But from what the "experts" claim, while your target is blurry subconsciously you are still centering your shots up on it. I don't understand the reasons behind it, but I do seem to shoot centered on the target. Recently I have adjusted my aiming point to a saucer sized spot level with the armpits (the true location of the heart, according to some very knowledgable members). I notice that my shots stay centered in that aiming point now too. So I do think that subconsciously we are somehow centering our rounds where we want to aim.

Times my groups upset me, I realize I do not have a clear front sight. Once I concentrate on keeping it the clearest, my groups do tend to tighten up. You have me by 6 years, and I wear tri-focals now, lol. They took some getting used to at first, but now I can really keep my front sight very sharp.

On the isos stance, maybe "instinctive" is a better word to use than natural. The point I was trying to make (and may have done so poorly) was really a surprise to the shooter working up this shooting system for the Seals. They were given access to police shooting records, and a means of contacting the LEOs involved. Those who were willing to discuss their shootings with them explained they normally did all practice and qualification shooting using either the Weaver or modified Weaver stance.

But almost without exception when they were actually confronted with a situation requiring the use of deadly force they realized after the fact they had fired their rounds using the isos stance. The person developing this training for the Seals was a well known competition shooter, who had been making a serious name for himself in recent matches using his 1911 pistol. He was a firm modified weaver shooter himself. But in developing this course of instruction, he too made the switch to the isoc stance. He stated he felt it had help him in competition as well.

Since attending this shooting school in 1992, I have noted that more and more police agencies seem to be moving back to the isoc stance in training. This observation is based primarily on using a common range facility used by multiple agencies and observing their range work.

When I have been able to speak with their instructors and questioned the stance, the reason normally given is with the advent of body armor, that stance was adopted because it tends not to expose unprotected portions of the officer to possible hits as readily as other stances could. Facing the bad guy head on, provides the maximum protection from the armor.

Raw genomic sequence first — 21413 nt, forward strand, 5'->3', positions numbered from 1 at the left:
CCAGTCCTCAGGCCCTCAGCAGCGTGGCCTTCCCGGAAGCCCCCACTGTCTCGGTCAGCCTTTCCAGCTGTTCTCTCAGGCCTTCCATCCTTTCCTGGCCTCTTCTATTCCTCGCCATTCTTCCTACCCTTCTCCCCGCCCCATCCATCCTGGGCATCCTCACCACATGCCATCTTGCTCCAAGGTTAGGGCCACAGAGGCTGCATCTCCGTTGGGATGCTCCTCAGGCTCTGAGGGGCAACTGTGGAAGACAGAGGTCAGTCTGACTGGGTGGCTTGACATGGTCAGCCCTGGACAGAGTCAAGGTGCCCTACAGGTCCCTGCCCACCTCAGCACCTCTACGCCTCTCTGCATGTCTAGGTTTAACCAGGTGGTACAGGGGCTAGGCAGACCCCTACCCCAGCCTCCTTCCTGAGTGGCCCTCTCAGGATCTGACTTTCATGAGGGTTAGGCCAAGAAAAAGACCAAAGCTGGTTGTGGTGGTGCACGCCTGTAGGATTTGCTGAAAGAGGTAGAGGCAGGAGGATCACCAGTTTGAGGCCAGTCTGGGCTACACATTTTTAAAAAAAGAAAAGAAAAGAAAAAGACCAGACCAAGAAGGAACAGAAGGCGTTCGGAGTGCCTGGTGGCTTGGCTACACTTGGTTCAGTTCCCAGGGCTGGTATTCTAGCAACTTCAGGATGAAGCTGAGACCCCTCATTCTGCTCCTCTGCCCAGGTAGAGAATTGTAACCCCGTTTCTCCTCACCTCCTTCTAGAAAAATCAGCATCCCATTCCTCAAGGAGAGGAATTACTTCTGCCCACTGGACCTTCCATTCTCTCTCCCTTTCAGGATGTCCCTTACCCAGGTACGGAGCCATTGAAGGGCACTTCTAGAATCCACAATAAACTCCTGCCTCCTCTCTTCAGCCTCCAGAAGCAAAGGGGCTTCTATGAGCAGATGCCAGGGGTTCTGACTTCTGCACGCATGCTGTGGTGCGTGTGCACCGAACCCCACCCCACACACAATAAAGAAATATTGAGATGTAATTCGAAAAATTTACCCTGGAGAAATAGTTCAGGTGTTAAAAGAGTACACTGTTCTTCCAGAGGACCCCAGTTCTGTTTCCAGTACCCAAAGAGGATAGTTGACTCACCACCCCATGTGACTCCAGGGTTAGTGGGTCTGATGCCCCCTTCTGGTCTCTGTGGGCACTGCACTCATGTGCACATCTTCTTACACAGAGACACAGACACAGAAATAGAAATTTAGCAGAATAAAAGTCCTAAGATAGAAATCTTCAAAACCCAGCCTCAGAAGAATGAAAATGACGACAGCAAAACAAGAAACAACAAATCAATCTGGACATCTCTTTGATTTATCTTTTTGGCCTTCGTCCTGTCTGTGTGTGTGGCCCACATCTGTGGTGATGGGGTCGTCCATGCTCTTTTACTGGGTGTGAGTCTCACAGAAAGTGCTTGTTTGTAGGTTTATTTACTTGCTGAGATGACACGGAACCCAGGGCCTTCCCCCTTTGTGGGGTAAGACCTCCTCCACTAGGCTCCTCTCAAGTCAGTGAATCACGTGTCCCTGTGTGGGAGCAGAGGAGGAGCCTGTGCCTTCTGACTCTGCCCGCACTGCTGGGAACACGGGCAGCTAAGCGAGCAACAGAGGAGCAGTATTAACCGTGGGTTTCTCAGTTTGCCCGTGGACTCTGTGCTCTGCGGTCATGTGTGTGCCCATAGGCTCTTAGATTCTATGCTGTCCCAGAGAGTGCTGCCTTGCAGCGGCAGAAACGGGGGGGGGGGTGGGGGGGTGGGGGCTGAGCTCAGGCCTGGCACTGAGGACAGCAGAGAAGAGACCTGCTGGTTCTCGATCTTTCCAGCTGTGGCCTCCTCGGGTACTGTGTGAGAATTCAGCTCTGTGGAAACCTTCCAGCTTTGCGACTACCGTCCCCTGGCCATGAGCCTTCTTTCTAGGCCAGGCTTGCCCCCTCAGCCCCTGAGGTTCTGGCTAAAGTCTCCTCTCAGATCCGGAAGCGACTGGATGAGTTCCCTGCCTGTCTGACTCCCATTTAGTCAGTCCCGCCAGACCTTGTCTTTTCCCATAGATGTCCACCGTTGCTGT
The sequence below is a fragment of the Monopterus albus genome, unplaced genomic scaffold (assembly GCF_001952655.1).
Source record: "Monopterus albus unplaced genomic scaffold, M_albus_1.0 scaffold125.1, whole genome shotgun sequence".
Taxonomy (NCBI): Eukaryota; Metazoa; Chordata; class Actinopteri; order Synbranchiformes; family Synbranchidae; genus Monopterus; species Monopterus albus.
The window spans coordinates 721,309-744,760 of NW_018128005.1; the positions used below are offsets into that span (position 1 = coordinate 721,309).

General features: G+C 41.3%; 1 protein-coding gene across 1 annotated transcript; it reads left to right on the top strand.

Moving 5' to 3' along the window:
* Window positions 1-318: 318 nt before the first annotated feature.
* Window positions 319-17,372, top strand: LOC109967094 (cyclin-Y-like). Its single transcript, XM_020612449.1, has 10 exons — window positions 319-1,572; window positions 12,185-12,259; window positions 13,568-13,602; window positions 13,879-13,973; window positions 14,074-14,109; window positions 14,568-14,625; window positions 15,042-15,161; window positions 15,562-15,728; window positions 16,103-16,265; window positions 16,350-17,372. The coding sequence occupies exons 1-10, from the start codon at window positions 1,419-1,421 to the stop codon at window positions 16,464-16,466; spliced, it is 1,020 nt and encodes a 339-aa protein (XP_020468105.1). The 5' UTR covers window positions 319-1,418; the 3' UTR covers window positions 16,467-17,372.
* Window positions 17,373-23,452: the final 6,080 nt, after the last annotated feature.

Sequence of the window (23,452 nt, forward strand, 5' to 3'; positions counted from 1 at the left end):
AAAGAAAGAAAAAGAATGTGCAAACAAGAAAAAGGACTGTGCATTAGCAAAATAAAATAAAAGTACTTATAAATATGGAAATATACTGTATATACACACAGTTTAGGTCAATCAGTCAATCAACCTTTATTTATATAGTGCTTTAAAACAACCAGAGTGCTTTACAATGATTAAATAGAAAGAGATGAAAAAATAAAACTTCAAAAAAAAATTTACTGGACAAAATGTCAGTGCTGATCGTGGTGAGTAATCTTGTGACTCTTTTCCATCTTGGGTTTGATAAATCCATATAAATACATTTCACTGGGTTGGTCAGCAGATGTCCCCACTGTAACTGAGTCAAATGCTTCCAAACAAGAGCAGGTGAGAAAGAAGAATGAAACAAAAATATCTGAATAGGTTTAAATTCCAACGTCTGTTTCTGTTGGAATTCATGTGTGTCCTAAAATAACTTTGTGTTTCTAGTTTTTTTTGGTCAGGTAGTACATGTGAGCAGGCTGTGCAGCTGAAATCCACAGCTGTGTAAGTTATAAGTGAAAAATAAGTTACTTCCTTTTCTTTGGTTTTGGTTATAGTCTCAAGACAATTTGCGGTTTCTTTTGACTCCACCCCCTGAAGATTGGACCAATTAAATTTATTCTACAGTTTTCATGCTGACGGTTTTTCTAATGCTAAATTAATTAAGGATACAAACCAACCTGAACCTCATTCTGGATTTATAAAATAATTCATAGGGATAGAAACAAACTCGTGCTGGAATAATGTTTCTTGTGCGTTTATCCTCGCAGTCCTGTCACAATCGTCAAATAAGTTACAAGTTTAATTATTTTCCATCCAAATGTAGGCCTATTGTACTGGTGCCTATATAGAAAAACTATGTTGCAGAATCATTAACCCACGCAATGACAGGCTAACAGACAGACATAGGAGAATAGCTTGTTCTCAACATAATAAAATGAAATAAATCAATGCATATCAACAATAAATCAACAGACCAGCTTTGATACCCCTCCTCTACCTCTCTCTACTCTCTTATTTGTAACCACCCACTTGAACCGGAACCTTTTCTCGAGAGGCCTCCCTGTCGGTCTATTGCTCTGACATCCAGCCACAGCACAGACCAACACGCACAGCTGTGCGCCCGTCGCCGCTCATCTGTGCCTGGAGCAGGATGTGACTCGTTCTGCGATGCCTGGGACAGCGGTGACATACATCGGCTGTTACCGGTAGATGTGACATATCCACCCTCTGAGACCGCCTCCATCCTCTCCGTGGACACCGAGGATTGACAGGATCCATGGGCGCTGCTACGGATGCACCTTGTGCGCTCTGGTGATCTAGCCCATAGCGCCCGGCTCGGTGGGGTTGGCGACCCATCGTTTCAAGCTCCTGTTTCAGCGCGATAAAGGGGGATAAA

Also for tactical team members who normally wear much heavier exposed body armor, along with equipment vests, kevlar helmets, etc,. many discover given all the extra equipment the isos stance is the most comfortable one to use in training as well - both with pistols and long guns. Our tactical team has made the transition over to the isos stance in training and many of the "old weaver/modified weaver" shooter have found their groups improving a bit as well.

It is not my intent to try to fix anything for anyone that is not broken. I am simply trying to offer some new thoughts to try while shooting. If they seem to help, then maybe you want to keep working on them. If not then stay with what works best for you.

I do think doing what works best for the individual shooter is the way to go. Just shooting more often is a big help and often will have a way of solving many problems too. Just my thoughts for what they are worth.

Shoot well and shoot often,

twoguns
 
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Josh, I don't believe that stance is nearly as important as grip. I really think that any two-handed stance will do, as long as it helps stabilize the gun for that individual.

Take my stance, for instance.

Because of the workout I do daily, which concentrates less on building "show muscle" like biceps, and more on building stabilizing muscle and core strength, which is more important in the type of explosive actions necessary in actual combat, I have exceptionally large shoulders for the rest of my build. I also spend at least five minutes a day training rigorously with a "Captain of Crush" gripper, rated at 140 lbs. When I go into my normal stance, which resembles a right triangle more than it does an isosceles, I tense up my shoulders. I'm also cross-dominant, so I have to weld my right cheek to my shoulder, which requires me hunch up even higher, making my neck disappear. Combining all this with the most ferocious crush grip my hands can manage turns my upper torso into a stabilized gun platform.

People say it's kind of funny, because I go from looking kind of skinny and lanky to looking like a big knot of muscle on top of a stick figure.

I wouldn't recommend this stance for most folks, though, It works for me because those muscles are all so overdeveloped, and tensing them against one another that way provides exceptional stability. Most people would probably just develop a strong tendency to pull their shots from this stance, due to some muscle group overpowering the others.